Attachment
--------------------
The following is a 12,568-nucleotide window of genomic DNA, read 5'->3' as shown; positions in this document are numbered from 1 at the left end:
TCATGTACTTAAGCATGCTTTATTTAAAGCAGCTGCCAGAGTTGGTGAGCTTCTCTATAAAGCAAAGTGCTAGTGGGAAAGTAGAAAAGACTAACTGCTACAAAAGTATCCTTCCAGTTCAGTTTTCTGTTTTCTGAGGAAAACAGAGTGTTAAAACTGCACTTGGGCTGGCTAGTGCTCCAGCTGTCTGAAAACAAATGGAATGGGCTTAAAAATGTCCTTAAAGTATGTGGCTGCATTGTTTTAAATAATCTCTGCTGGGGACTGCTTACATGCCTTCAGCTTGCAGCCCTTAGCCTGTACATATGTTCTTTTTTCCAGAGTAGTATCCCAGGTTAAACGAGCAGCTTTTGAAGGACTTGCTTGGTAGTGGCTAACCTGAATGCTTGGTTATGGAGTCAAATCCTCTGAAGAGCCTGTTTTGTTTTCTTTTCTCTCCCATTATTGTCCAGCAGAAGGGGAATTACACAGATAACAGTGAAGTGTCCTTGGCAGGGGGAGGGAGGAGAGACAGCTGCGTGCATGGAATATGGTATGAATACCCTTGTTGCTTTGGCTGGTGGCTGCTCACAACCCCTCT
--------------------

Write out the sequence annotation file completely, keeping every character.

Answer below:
The following is a 12,568-nucleotide window of genomic DNA, read 5'->3' as shown; positions in this document are numbered from 1 at the left end:
TCATGTACTTAAGCATGCTTTATTTAAAGCAGCTGCCAGAGTTGGTGAGCTTCTCTATAAAGCAAAGTGCTAGTGGGAAAGTAGAAAAGACTAACTGCTACAAAAGTATCCTTCCAGTTCAGTTTTCTGTTTTCTGAGGAAAACAGAGTGTTAAAACTGCACTTGGGCTGGCTAGTGCTCCAGCTGTCTGAAAACAAATGGAATGGGCTTAAAAATGTCCTTAAAGTATGTGGCTGCATTGTTTTAAATAATCTCTGCTGGGGACTGCTTACATGCCTTCAGCTTGCAGCCCTTAGCCTGTACATATGTTCTTTTTTCCAGAGTAGTATCCCAGGTTAAACGAGCAGCTTTTGAAGGACTTGCTTGGTAGTGGCTAACCTGAATGCTTGGTTATGGAGTCAAATCCTCTGAAGAGCCTGTTTTGTTTTCTTTTCTCTCCCATTATTGTCCAGCAGAAGGGGAATTACACAGATAACAGTGAAGTGTCCTTGGCAGGGGGAGGGAGGAGAGACAGCTGCGTGCATGGAATATGGTATGAATACCCTTGTTGCTTTGGCTGGTGGCTGCTCACAACCCCTCT